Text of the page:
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Military Personnel Taking Advantage of Online Degrees

The Army may have taken 1st Sgt. Mark McKaig all around the word, but education always kept him connected. Thanks to online degree learning, Sgt. McKaig was able to balance his Armed Forces' goals with his academic ones, even when his tours took him to places far removed from the classroom.

McKaig started an online degree program in 1999 in order to pursue his bachelor's. At the time, he was stationed in Washington, D.C., but was given temporary duty assignments that lead him all over the world to places like Europe and Asia. "I was looking for a school that could accommodate me with traditional face-to-face classes, as well as distance education because of my temporary duty assignments." He found the perfect distance education program at the University of Maryland University College (UMUC), which serves many students virtually, a large percentage of whom are affiliated with the Armed Forces.

It's definitely worked out for McKaig, who earned that bachelor's degree in business administration via UMUC's online degree program, and is currently working on a master's in telecommunications management. "I've always been a firm believer in education," he says. "There are so many opportunities out there and I think everyone should take advantage."

Beyond simply achieving a personal goal, McKaig is confident that earning his degree will ensure his success beyond his time in the Army. "I wanted to be marketable when I decided to leave," he says. "Without a degree, there's not much of a chance to get the job you want." In addition, he adds, his wife is an educator who puts a great emphasis on the benefits of education.

The Long Road to Educational Victory
McKaig's online degree achievement didn't come easy, but with much work and determination, he was able to complete his digital assignments amidst his busy Army schedule. "It took a lot of late nights. The thing about temporary duty is that you do your job and you also have some off time. When I had this time, I would take all my books with me and log on [to classes] for a couple of hours. I couldn't have gotten my bachelor's degree without it because I was traveling so much."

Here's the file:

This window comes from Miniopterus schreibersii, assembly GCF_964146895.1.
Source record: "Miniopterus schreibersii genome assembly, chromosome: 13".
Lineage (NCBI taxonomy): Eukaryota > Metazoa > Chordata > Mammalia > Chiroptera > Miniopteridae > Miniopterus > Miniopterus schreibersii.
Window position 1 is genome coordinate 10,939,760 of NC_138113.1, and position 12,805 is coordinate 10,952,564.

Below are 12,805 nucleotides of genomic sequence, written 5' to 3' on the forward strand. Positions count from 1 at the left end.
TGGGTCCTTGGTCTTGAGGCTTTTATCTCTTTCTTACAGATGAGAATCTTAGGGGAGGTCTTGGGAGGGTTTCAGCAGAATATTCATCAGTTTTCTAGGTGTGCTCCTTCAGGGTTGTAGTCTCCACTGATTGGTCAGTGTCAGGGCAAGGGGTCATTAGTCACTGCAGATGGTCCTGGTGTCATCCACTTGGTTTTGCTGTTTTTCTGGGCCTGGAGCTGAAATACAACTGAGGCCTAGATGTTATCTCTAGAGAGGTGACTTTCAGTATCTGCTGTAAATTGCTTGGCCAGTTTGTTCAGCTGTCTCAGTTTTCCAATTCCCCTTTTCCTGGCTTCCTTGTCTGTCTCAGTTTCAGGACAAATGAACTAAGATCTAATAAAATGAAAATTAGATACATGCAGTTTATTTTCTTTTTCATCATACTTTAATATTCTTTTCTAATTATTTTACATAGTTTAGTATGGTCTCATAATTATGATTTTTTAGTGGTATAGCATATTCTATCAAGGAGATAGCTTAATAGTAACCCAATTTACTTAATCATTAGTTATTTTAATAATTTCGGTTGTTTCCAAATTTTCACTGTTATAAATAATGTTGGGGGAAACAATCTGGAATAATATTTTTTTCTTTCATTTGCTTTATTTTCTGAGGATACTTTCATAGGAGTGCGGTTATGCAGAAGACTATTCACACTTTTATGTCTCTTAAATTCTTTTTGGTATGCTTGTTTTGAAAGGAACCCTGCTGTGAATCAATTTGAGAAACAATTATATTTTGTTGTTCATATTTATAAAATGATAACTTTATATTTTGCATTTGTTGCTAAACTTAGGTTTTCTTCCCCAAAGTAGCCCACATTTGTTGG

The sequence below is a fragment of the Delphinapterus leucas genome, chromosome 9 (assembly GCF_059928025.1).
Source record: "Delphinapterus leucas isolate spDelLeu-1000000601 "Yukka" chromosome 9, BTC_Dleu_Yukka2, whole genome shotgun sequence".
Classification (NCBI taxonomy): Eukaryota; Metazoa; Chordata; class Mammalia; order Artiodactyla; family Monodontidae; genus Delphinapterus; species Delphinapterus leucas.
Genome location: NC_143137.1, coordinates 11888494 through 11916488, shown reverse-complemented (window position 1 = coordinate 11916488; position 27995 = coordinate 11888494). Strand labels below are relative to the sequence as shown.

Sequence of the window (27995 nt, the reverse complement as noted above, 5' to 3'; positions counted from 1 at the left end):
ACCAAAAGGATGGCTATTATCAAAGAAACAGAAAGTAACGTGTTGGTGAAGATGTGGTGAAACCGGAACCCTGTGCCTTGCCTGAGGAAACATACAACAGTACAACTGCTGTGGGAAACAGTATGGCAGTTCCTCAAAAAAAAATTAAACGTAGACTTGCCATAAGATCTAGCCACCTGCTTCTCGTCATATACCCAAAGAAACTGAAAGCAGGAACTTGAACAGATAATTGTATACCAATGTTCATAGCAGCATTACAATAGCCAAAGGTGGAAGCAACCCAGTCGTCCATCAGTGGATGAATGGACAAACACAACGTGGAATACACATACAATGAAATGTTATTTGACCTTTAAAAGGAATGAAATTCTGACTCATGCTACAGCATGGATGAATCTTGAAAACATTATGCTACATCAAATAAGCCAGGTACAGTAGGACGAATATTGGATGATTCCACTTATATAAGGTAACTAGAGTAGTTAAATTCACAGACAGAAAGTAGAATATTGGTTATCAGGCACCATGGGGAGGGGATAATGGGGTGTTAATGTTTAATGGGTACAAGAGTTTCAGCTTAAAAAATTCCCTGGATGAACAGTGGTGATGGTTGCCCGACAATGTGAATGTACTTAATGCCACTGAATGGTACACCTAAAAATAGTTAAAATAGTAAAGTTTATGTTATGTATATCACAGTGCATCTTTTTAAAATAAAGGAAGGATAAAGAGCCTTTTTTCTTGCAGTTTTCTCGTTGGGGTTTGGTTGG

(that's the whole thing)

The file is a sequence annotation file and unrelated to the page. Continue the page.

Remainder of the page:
Much of his success can be attributed to UMUC's program, he explains, specifically the support he received. "When I need them, they are outstanding and everything is right there from the moment you log in [to the system]. Once you take a class and understand how it works, it's very simple."

McKaig advises military students to find a non-traditional school, like UMUC, for flexibility and ease of working from anywhere in the world. As First Sergeant, he oversees the day-to-day operations and training of a group of 70 soldiers. Currently, at least half of them are enrolled in or have taken classes in the past six months, he says. "I have soldiers from Afghanistan to Iraq and all over who take classes. It's almost impossible not to find an Internet connection nowadays," he says.

As the military offers 100 percent tuition assistance, McKaig advises others to eliminate those "no time" excuses and get back to school. "We push really hard to enroll our soldiers in college courses" he says. "With free tuition and the flexibility of college nowadays, it's almost a crime if you don't walk out of the Army with a degree."

Disclaimer: This is a private website that is not affiliated with the U.S. government, U.S. Armed Forces or Department of Veteran Affairs. U.S. government agencies have not reviewed this information. This site is not connected with any government agency. If you would like to find more information about benefits offered by the U.S. Department of Veteran Affairs, please visit the official U.S. government web site for veterans benefits at http://www.va.org.


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